“The last six to nine months of British developments regarding Ukraine will be seen as a very important but rare positive moment in Johnson’s historical assessment,” he said. Kampfner said.

At times, Mr. Johnson’s own political destiny seemed to be linked to what was happening in Ukraine. Calls for his resignation earlier this year amid the scandal seemed to subside as attention turned to how to respond to the Russian invasionwhich provided a useful political distraction.

As a result, when Mr. Johnson barely survived last month’s vote of confidence. Zelensky was one of the first to welcome the fact that he managed to stay in office. In just a few days, mr. Johnson made an unannounced visit to Kyiv and announced a training program for Ukrainian forces.

But Mr. Johnson and successive British governments over the past three decades have also maintained a double standard on Russia. Kampfner, an important context for understanding current relations with Ukraine. The Conservative Party benefited from Russian donors, and Russian money flowed into London with little or no oversight.

“Consistently and enthusiastically, British governments are encouraging the City of London and the service industry to turn them into laundries for dubious Russian money and reputation,” he said. Kampfner said. “And nothing serious was ever done about it until almost February. 24.”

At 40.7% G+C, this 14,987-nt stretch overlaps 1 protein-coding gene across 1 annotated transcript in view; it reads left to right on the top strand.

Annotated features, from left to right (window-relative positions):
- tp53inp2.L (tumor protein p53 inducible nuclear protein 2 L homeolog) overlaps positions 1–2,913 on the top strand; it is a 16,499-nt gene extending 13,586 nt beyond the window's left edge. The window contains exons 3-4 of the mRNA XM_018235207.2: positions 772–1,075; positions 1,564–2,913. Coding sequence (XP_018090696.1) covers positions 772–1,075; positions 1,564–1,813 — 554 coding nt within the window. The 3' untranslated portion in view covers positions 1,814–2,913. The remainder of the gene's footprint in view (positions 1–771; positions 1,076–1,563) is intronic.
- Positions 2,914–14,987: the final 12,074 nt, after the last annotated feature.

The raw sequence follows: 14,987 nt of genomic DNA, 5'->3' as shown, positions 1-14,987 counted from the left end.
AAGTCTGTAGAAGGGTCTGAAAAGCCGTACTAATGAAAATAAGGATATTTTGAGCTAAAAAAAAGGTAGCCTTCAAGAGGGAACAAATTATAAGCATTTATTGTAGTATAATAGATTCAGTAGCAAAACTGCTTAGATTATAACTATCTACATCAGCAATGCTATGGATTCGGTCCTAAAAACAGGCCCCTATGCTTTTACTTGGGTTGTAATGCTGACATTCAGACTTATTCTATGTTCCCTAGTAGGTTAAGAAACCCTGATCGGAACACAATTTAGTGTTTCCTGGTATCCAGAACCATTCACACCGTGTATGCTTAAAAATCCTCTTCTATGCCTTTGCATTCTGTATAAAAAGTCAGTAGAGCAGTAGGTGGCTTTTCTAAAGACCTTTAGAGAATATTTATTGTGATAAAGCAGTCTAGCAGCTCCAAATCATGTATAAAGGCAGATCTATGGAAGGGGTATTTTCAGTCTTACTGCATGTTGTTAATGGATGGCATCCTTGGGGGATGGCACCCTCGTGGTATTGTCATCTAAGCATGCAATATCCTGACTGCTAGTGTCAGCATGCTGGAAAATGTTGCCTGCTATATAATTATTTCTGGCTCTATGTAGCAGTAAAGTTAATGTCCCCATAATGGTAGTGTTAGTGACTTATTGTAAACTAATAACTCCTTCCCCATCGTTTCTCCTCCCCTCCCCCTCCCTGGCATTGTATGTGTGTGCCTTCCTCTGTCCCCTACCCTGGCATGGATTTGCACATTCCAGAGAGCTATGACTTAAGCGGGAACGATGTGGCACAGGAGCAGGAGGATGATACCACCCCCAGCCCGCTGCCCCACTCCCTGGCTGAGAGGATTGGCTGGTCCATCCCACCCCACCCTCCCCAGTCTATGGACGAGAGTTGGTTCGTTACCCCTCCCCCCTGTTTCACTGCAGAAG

Even now, sanctions designed to punish Russian figures close to President Vladimir Putin in the UK are based on asset freezes, not arrests.

However, apart from Mr. Johnson’s internal opponents, if there was anyone who was glad to see the prime minister go, it was Mr. Jones. Insert. mr. Johnson was one of his most vocal critics.

Asked by a reporter about the prime minister’s political turmoil on Thursday, Putin’s spokesman Dmitry Peskov said: “As for Mr. Johnson, he doesn’t like us very much – and the feeling is mutual.”

Anton Troyanovsky made a report.